The baryon acoustic oscillations (BAO) allow us to study dark energy. Indeed, the acoustic waves that propagated in the early universe were frozen at the epoch of recombination. They remained etched in the distribution of matter observed today, defining a characteristic scale. This was observed for the first time in 2005 by the Sloan Digital Sky Survey (SDSS) in the distribution of 50000 Luminous Red Galaxies (LRG), and by the 2dFGRS program. The results of SDSS-III/BOSS with the same type of galaxies now confirm unambiguously the existence of baryon acoustic oscillations. More recently, BAO have also been observed in the Ly-alpha forest of quasars by the French Participation Group (FPG) of BOSS. In addition, the galaxies that are mapped to enable BAO studies also allow measurements of the growth of structure via redshift-space distortions (RSD), a statistical anisotropy in the clustering of galaxies that arises because the peculiar velocities of galaxies shift their apparent positions along the line of sight.

Since September 2014, eBOSS (Extended Baryon Oscillation Spectroscopic Survey) is using the SDSS facility within the SDSS-IV collaboration to conduct a six-year project. The eBOSS project is building the largest 3D map of the Universe ever made, addressing fundamental questions in unexplored redshift regimes. Critically, the 1<z<2.2 expansion had never been studied using any method at comparable accuracy; yet, it probes the epoch when the expansion transitioned from deceleration to acceleration, i.e. when the Universe began to migrate from dark matter to dark energy. With about 1.5 million galaxies and 0.7 million quasars, eBOSS will constrain with unprecedented accuracy the expansion history of the Universe across all redshifts in the range 0.6<z<3.5 and will provide new tests of General Relativity on cosmological scales. eBOSS is a timely project before the next generation of large spectroscopic surveys such as DESI and Euclid.<br />
The strategy of this ANR project is to focus on four topics directly related to the study of Dark Energy and Gravity. The first topic, BAO and RSD with quasars, constitutes the core of the eBOSS science case. The second topic, Ly-a forest of quasars, represents the main expertise of the FPG, strongest group on this subject. The third topic, galaxy clustering and lensing cross-correlation, is innovative in eBOSS. Finally, the last topic, cosmic voids that can be studied both with galaxies and Ly-a forest, allows us to probe Gravity in under-dense regions. In the choice of these four topics for our ANR project, we mixed safe subjects with a high visibility and novel approaches with a large discovery potential.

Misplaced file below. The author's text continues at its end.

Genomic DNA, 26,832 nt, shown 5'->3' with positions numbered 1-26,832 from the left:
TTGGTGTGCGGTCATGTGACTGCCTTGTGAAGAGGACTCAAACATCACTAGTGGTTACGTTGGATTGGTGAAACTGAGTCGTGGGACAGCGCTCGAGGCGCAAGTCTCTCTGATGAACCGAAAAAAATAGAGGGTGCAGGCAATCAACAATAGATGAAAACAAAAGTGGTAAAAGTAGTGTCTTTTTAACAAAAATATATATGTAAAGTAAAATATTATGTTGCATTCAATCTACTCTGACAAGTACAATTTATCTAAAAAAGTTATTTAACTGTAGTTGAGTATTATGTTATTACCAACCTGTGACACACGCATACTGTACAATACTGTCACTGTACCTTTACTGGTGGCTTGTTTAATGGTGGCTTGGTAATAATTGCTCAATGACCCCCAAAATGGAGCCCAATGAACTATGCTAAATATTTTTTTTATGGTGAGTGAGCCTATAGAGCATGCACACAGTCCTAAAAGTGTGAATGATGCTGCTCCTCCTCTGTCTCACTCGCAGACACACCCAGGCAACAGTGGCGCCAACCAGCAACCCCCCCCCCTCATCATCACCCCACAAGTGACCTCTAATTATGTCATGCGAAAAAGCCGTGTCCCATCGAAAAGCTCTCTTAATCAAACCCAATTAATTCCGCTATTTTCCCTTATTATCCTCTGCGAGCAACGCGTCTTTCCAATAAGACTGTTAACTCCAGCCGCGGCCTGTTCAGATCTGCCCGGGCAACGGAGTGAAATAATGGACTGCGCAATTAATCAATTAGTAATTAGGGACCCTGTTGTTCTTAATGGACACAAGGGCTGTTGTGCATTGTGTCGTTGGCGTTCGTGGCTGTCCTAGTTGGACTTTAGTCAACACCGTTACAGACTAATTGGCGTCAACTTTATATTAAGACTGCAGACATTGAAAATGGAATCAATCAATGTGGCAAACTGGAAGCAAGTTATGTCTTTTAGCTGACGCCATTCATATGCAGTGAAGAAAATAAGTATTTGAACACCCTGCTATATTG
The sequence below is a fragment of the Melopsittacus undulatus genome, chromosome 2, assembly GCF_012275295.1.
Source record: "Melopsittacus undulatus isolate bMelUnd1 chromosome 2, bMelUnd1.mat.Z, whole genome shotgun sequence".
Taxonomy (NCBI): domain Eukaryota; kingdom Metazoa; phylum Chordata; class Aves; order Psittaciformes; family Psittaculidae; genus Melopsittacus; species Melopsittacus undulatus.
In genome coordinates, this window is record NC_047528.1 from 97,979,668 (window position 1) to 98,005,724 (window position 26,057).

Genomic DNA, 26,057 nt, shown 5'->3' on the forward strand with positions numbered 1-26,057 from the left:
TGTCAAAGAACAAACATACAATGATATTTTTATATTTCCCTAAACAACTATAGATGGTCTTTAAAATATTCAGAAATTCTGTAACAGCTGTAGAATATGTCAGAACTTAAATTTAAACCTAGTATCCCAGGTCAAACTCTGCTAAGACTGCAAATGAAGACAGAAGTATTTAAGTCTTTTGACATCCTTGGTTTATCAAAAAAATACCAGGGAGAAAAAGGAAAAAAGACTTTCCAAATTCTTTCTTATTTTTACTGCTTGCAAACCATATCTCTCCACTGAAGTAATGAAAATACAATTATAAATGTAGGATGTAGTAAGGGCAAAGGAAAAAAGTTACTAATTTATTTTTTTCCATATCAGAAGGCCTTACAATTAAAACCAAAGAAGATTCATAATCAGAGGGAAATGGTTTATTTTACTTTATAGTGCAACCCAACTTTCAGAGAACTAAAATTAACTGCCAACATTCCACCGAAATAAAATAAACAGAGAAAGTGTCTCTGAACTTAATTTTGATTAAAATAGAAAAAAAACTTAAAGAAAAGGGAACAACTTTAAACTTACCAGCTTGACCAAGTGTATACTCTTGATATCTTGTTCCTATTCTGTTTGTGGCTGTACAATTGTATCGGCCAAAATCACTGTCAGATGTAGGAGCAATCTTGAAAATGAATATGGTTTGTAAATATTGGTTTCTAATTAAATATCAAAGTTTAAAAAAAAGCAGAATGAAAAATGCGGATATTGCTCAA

We structure our effort around three geographical poles (Saclay, Paris and Marseille), driven by our scientific projects and supported by the recruitment of three post-docs, one for each pole. In addition, we want to encourage transverse activities. The purpose of this ANR project is to develop new collaborations between French scientists and to reinforce the synergy between geographically dispersed French groups. The post-doc positions will be opportunities to foster or enhance collaborations between the French groups.

Project coordinator

Monsieur Christophe YECHE (Commissariat à l'énergie atomique et aux énergies alternatives)

The author of this summary is the project coordinator, who is responsible for the content of this summary. The ANR declines any responsibility as for its contents.

Partner

LPNHE Laboratoire de Physique Nucléaire et de Hautes Energies
CNRS-DR12-LAM Centre National de la recherche Scientifique DR12 - Laboratoire d'Astrophysique de Marseille
APC AstroParticule et Cosmologie
IAP Institut d'Astrophysique de Paris
CNRS DR12_CPPM Centre National de la Recherche Scientifique Délégation Provence et Corse_Centre de Physique des Particules de Marseille
CEA/DRF/Irfu Commissariat à l'énergie atomique et aux énergies alternatives

Help of the ANR 599,880 euros
Beginning and duration of the scientific project: September 2016 - 48 Months